Two-Thirds Of Chinese Christians Attend A House Church

Two-Thirds Of Chinese Christians Attend A House Church.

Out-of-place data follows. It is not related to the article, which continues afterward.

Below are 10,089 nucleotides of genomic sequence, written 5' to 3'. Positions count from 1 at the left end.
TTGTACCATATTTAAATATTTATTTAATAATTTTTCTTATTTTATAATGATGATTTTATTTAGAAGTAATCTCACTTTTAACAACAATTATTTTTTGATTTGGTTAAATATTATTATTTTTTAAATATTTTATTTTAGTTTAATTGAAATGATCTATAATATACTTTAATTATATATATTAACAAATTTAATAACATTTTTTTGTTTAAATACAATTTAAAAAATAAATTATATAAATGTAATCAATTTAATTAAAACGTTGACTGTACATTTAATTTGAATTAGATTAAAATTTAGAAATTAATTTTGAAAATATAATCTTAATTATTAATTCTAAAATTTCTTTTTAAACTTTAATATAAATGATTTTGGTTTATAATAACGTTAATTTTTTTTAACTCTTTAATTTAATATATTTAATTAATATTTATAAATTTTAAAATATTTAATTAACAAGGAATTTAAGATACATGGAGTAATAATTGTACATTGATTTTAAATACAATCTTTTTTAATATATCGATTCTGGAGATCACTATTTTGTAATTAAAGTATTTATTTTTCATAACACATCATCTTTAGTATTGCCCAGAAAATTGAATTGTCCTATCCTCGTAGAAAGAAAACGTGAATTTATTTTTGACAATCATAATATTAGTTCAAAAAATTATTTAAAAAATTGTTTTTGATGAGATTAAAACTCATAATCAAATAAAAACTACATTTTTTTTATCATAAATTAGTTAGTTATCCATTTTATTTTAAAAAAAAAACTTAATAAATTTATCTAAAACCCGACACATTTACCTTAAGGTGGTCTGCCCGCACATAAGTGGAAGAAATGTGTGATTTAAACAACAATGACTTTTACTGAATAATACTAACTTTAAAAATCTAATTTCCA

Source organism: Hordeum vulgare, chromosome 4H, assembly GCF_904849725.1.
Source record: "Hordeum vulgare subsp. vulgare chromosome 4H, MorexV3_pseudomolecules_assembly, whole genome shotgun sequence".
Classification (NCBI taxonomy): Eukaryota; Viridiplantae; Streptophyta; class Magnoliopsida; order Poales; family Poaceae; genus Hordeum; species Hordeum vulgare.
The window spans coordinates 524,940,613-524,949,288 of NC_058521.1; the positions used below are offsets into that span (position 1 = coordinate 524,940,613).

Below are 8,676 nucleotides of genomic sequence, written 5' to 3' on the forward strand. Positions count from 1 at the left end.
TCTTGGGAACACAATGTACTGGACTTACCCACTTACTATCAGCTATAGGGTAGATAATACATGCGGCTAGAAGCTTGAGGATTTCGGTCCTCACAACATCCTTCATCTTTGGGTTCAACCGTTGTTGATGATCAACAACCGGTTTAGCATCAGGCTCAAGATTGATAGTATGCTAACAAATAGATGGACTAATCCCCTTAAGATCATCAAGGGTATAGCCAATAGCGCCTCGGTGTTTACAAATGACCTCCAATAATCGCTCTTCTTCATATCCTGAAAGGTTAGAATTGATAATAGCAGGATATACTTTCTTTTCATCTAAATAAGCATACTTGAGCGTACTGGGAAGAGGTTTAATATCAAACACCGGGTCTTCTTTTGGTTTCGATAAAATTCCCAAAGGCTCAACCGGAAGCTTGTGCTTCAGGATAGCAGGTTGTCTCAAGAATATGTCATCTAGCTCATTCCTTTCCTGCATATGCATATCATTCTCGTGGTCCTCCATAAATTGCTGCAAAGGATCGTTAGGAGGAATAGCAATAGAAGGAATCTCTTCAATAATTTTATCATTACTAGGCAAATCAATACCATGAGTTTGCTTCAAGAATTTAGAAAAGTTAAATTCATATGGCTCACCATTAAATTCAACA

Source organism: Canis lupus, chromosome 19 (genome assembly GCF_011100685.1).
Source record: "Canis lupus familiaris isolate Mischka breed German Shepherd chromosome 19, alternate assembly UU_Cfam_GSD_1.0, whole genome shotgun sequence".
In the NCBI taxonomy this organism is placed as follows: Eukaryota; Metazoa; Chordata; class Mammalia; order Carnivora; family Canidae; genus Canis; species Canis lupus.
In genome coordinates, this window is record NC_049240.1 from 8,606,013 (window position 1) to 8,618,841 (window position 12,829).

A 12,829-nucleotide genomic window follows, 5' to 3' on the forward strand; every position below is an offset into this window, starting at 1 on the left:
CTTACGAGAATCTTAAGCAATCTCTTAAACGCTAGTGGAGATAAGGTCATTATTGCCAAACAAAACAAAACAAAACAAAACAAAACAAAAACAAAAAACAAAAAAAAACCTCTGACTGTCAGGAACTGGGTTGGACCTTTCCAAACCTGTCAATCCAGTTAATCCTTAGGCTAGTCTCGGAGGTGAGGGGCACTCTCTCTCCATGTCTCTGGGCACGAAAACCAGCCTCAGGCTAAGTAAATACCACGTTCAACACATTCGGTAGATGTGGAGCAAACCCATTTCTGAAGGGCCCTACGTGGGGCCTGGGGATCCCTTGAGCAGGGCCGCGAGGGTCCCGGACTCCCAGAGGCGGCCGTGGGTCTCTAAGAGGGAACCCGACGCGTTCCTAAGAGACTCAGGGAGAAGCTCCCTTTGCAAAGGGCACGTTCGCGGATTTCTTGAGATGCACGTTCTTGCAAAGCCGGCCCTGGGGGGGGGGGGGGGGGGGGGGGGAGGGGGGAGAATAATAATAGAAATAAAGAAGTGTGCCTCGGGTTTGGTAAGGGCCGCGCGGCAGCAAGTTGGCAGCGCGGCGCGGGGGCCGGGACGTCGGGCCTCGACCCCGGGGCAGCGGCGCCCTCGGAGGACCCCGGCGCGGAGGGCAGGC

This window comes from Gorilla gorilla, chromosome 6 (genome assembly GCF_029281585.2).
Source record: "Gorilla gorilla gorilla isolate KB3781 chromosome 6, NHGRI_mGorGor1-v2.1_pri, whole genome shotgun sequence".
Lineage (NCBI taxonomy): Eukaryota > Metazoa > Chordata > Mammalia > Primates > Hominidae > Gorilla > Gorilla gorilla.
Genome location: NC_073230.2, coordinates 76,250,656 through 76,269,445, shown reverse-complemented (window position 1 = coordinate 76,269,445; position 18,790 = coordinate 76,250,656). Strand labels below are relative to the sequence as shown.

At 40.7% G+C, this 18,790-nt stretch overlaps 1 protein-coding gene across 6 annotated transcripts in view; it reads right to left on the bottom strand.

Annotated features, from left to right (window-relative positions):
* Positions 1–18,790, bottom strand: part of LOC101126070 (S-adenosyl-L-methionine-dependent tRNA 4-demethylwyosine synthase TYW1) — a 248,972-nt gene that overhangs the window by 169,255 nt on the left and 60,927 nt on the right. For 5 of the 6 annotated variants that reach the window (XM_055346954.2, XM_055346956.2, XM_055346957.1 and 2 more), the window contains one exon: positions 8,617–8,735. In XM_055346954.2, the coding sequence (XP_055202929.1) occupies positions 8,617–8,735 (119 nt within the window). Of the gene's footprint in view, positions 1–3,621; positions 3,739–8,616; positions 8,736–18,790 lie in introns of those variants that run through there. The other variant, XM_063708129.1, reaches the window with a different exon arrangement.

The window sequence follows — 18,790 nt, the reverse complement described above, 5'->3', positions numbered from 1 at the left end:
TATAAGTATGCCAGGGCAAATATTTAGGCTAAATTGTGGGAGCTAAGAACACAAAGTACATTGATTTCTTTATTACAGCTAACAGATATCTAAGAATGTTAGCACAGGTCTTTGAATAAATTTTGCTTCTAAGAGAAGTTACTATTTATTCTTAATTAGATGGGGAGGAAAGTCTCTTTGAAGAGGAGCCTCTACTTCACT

In China, house churches or family churches are Protestant assemblies in the People’s Republic of China that operate independently from the state-sanctioned Three-Self Patriotic Movement (TSPM) and China Christian Council (CCC), and came into existence due to the change in religious policy after the end of the Cultural Revolution in the early-1980s. Some scholars prefer to use terms such as “unregistered church” to speak about the Protestant phenomenon, because these groups can reach several hundred and do not always literally meet in someone’s home. Others suggest the need to discard the “house church” vs. “TSPM church” dichotomy as there is a lot that blurs these divisions, including the relationship between the two groups themselves. Moreover, as a result of the rapid urbanisation of China since the 1990s, there has been a growing development within urban Christianity. Some congregations have preferred to self-identify as being part of a “third church” to differentiate from both traditional house churches and TSPM churches. House churches in China are generally considered illegal, yet smaller house churches of less than 25 members tend to be tolerated by the government. However, some have grown to a fairly large size, reaching 1,000 members at its height. House churches today still experience persecution, though the situation tends to differ depending on the region. House churches may choose to operate legally by joining the state-sanctioned Three-Self Patriotic Movement (TSPM). However, during the 1950s, the TSPM was often used by the government to oppress churches throughout China. While this legacy itself is problematic, joining the TSPM would also result in restrictions such as limiting the times and the locations for religious activities. Credit: Wikipedia.

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